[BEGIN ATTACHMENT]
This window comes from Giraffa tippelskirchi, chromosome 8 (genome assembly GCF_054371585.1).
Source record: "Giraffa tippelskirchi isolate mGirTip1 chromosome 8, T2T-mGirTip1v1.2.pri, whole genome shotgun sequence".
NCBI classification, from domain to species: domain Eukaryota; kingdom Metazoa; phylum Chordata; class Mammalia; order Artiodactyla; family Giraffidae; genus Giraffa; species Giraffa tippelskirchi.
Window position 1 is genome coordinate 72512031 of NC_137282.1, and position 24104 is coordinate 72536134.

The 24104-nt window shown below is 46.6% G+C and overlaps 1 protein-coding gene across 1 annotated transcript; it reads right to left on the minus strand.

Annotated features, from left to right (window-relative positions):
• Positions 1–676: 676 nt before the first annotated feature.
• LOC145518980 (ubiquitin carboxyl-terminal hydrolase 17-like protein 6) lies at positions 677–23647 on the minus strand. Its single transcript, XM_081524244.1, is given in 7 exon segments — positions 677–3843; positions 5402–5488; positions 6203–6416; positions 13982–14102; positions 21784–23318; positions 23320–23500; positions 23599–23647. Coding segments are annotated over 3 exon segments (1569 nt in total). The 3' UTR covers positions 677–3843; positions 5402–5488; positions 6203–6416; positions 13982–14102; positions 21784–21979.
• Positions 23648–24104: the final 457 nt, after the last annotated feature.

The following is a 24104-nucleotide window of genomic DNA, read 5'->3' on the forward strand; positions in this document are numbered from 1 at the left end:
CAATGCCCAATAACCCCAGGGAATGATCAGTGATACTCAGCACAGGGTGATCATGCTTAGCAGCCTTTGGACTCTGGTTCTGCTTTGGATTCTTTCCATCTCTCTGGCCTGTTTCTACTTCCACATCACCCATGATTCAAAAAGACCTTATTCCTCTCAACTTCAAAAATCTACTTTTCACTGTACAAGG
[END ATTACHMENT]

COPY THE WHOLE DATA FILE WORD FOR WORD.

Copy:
This window comes from Giraffa tippelskirchi, chromosome 8 (genome assembly GCF_054371585.1).
Source record: "Giraffa tippelskirchi isolate mGirTip1 chromosome 8, T2T-mGirTip1v1.2.pri, whole genome shotgun sequence".
NCBI classification, from domain to species: domain Eukaryota; kingdom Metazoa; phylum Chordata; class Mammalia; order Artiodactyla; family Giraffidae; genus Giraffa; species Giraffa tippelskirchi.
Window position 1 is genome coordinate 72512031 of NC_137282.1, and position 24104 is coordinate 72536134.

The 24104-nt window shown below is 46.6% G+C and overlaps 1 protein-coding gene across 1 annotated transcript; it reads right to left on the minus strand.

Annotated features, from left to right (window-relative positions):
• Positions 1–676: 676 nt before the first annotated feature.
• LOC145518980 (ubiquitin carboxyl-terminal hydrolase 17-like protein 6) lies at positions 677–23647 on the minus strand. Its single transcript, XM_081524244.1, is given in 7 exon segments — positions 677–3843; positions 5402–5488; positions 6203–6416; positions 13982–14102; positions 21784–23318; positions 23320–23500; positions 23599–23647. Coding segments are annotated over 3 exon segments (1569 nt in total). The 3' UTR covers positions 677–3843; positions 5402–5488; positions 6203–6416; positions 13982–14102; positions 21784–21979.
• Positions 23648–24104: the final 457 nt, after the last annotated feature.

The following is a 24104-nucleotide window of genomic DNA, read 5'->3' on the forward strand; positions in this document are numbered from 1 at the left end:
CAATGCCCAATAACCCCAGGGAATGATCAGTGATACTCAGCACAGGGTGATCATGCTTAGCAGCCTTTGGACTCTGGTTCTGCTTTGGATTCTTTCCATCTCTCTGGCCTGTTTCTACTTCCACATCACCCATGATTCAAAAAGACCTTATTCCTCTCAACTTCAAAAATCTACTTTTCACTGTACAAGG